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I have a few medium trips planned and was wondering if I should pack a bead breaker or if my small pair of tire irons will do the trick in case I need to patch a flat. I'm not sure how easily the tires come loose if I need to swap tubes.



(I'm running stock tires)
 

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I may be kidding myself, but so far if going far, I carry a 12 volt air pump with the proper fitting for hooking up to the tw electrical system, and a bottle of slime. Except for a major nail, i'm hoping I could slow down the leakage to limp back to the road with multiple fillings after the slime was inserted. Obivously you need a valve stem remover as well so that you can insert the slime. The specific stuff for motorcycles (insertion requred before the flat) is undoubtedly preferable. I can't recall the name at present. BTW Gizmow has a block of wood that he has successfully inserted between the tire and the frame and as he rolled the bike forward or backward it forced the bead off the rim so that he could pull out the tube a segment at a time without removing the wheel. I've never seen the exact shape of the block of wood or its exact placement but Giz always responds to a request for info. Lets see if he rises to this bait. Good luck. Tom
 

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Geez, good thing I don't have the responsibilities most of you folks have. I spend way to much time online (here mostly).



To practice for a "just in case" situation, I tried to withdraw my tube from the rear tire to see if trail-side patching was possible. As a bicycle mechanic for many years while going to college (I dropped out), I repaired many tires in many ways. The 'best' technique is to completely remove the tube, but not all situations afford us the time or equipment to do this. In my experience/opinion, getting the bead off the rim is the most daunting task. My bike was two years old when I tried this. New rubber and no rust. As I wanted to leave the tire and rim on the bike and just expose enough tube to apply a patch to the hole, what I needed to do was unseat one side of the tire (bead) and pry it over the rim as to allow me to reach in and grab/withdraw the tube. I was able to do this with the help of a small block of wood that I wedged between the swingarm (rt. side) and tire. I made the block in such a way as to 'lock' against the swing are and force the tire toward the center as I turned the wheel by hand. This worked fine on a two year old bike.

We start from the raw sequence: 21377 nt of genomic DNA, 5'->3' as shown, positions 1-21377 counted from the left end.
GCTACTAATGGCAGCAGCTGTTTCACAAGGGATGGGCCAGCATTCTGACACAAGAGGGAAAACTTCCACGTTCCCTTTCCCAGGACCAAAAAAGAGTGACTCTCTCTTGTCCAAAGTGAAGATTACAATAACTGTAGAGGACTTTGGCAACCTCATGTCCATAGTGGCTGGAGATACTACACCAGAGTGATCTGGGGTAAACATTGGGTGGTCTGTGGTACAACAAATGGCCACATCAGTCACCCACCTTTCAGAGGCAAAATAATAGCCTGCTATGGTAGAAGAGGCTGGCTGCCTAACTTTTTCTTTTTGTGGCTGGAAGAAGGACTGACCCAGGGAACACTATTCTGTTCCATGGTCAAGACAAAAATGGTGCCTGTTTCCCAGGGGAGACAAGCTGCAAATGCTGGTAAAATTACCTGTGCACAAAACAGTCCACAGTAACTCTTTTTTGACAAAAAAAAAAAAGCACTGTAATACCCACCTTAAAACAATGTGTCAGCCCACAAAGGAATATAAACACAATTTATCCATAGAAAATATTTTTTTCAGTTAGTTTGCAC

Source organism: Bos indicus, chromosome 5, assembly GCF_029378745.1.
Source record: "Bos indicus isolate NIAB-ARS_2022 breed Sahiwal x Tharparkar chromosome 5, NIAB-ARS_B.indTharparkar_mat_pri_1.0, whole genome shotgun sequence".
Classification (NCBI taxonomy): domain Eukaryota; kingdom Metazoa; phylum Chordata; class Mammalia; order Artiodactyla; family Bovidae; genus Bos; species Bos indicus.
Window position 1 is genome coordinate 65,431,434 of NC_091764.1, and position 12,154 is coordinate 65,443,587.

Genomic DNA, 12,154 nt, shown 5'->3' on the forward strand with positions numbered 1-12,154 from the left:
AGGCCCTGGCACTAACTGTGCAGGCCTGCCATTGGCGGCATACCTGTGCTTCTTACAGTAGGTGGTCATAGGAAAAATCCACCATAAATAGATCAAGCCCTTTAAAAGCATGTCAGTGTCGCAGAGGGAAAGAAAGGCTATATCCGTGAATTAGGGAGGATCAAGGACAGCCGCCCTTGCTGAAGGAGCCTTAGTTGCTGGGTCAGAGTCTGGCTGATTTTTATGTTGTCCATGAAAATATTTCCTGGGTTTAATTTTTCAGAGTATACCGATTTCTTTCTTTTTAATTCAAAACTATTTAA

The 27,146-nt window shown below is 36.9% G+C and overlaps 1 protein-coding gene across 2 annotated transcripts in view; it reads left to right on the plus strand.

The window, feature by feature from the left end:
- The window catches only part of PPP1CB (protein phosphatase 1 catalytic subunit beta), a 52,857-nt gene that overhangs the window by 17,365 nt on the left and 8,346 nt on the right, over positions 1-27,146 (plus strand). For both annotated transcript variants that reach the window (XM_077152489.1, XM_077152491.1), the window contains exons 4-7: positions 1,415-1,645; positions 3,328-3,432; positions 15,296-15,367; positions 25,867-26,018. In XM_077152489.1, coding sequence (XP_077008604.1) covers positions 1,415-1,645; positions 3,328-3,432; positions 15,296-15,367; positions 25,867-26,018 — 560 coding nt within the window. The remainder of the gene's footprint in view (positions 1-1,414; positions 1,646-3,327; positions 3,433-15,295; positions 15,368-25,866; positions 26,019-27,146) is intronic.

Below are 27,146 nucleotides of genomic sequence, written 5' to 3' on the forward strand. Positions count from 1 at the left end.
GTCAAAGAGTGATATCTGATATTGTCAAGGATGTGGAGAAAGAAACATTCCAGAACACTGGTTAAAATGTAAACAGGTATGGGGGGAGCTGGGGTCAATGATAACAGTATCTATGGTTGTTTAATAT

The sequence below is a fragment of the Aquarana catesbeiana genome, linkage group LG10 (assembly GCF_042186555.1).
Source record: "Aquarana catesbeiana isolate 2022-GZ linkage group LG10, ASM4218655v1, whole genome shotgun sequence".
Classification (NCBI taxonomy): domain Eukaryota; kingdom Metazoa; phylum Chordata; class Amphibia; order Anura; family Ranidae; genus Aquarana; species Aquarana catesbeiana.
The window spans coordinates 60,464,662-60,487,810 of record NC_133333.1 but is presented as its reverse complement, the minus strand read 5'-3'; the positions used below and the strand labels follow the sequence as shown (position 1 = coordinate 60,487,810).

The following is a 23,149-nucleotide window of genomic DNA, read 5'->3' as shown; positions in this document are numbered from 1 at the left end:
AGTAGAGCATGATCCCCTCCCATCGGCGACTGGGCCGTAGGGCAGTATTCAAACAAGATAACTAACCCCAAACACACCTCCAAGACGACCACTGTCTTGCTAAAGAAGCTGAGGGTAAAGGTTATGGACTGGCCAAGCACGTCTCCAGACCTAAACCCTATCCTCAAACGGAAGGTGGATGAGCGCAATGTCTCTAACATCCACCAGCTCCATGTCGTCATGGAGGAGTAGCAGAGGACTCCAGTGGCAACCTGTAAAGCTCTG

In my opinion, should you be imbarking on a major adventure, I would think it to be in your best interest to brake and talc the beads of both your tires. After doing this, I think the wood block wedge would have a 'better' chance of working. I always carry two 'standard' tire irons as well. I have never used a bead breaker. At best, it is a job that will take some time, relax and go slow. Use EXTREME care in prying that tire bead back into the rim, there is a very real possibility that you will pinch (put a hole in) the tube by letting it (the tube) get between the tire-iron and rim. Good luck, and thanks for the 'sales pitch' Tom. Gerry
 

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As mentioned breaking the bead ahead of time might well be a good idea, especially on the back. I changed both my tires a couple months ago (they'd been on since 1996), and the back took a LOT of pressure. My little tire irons did nothing, eventually I got a bright idea and used the jack from my pickup:











If you can get the bead broken in the field, a third tire iron makes levering the tire off way easier.
 

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Ok... I got these off the old forum.



Who's are they??









 
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